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Federal investigators say reports of hate crimes continue to climb across the US

Federal investigators say it's hard to know for certain if hate crimes are on the rise. (Paul Nelson)

Estimated read time: 2-3 minutes

SALT LAKE CITY — Anti-Asian slurs screamed at a storeowner in Cottonwood Heights. A swastika scratched into the glass of a synagogue in Salt Lake City and another one painted in a parking lot in Logan. These are some of the most recent reports of hate crimes being investigated in Utah, but federal investigators say there is a lot of confusion about hate crimes, in general.

In 2019, analysts with the FBI said there were more than 8,500 victims of hate crimes across the U.S., with most of those crimes being racially motivated. Is there a rise in hate crimes in Utah? Agents say that's hard to say for certain. However, FBI Supervisory Special Agent Dustin Grant said more potential victims are coming forward.

"Nationally, I would say there is definitely a rise in reporting and things that we're seeing," Grant said.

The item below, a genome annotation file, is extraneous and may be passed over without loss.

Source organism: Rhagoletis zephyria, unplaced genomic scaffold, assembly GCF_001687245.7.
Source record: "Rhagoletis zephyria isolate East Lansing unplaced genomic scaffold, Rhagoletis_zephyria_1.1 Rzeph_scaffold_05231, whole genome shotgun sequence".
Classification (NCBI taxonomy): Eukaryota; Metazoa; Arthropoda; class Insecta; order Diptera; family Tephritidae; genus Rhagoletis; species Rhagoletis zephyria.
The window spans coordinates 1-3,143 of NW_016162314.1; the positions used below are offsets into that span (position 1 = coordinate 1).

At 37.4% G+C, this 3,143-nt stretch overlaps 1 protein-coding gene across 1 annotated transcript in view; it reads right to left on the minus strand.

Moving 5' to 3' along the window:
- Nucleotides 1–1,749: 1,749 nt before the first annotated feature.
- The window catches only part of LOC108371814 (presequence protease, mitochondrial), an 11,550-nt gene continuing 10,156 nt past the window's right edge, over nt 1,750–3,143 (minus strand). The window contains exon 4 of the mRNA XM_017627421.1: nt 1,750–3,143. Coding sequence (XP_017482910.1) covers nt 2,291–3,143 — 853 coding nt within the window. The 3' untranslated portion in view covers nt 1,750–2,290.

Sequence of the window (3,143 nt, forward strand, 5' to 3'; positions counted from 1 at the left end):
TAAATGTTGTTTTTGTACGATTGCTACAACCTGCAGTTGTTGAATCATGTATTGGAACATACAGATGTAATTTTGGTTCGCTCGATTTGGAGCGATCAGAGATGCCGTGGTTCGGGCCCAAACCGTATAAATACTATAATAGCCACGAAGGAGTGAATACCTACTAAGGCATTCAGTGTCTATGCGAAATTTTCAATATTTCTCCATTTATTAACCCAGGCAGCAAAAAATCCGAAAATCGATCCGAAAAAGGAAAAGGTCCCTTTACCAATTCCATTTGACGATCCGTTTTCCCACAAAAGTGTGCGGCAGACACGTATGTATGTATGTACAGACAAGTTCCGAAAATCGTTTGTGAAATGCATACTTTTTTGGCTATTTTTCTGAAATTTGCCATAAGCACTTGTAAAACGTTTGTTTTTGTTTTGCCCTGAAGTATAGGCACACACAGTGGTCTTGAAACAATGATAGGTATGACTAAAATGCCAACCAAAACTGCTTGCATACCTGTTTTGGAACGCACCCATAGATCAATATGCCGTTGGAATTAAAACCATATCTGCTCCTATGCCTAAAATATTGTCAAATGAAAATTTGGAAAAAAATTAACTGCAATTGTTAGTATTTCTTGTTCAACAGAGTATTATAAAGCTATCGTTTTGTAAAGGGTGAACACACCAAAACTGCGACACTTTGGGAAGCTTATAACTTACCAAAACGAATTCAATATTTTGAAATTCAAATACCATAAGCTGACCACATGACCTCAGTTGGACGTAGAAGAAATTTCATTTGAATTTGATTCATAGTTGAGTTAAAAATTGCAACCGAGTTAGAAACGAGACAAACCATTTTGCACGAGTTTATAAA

However, Grant said not all of those reports reach the level of a federal hate crime. In many cases, hateful speech is protected by the First Amendment. Grant says once the speech becomes threatening to either a person or a community, that changes everything.

"When you're using that speech to, then, further threats or violence against a particular protected group or individual, then that could rise to a hate crime," he said.

With so much speech coming in the form of codes or symbols, Grant said many people have questions about the things they see or read on the internet. For instance, is someone making an OK sign with their hands, or are they trying to convey a message of white supremacy? Grant said, when in doubt, err on the side of caution and give them a call.

Grant said, "There are so many symbols that have double meanings, so it makes it kind of difficult, sometimes, to decipher what that may actually mean."

The FBI is constantly reaching out to communities that are frequently targeted by hate crimes to ensure people know how these cases can be reported.

"Sometimes, there's a hesitancy some of these groups and individuals, especially if they don't have (legal) status in this country to report incidents that may happen to them," he said.

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Paul Nelson


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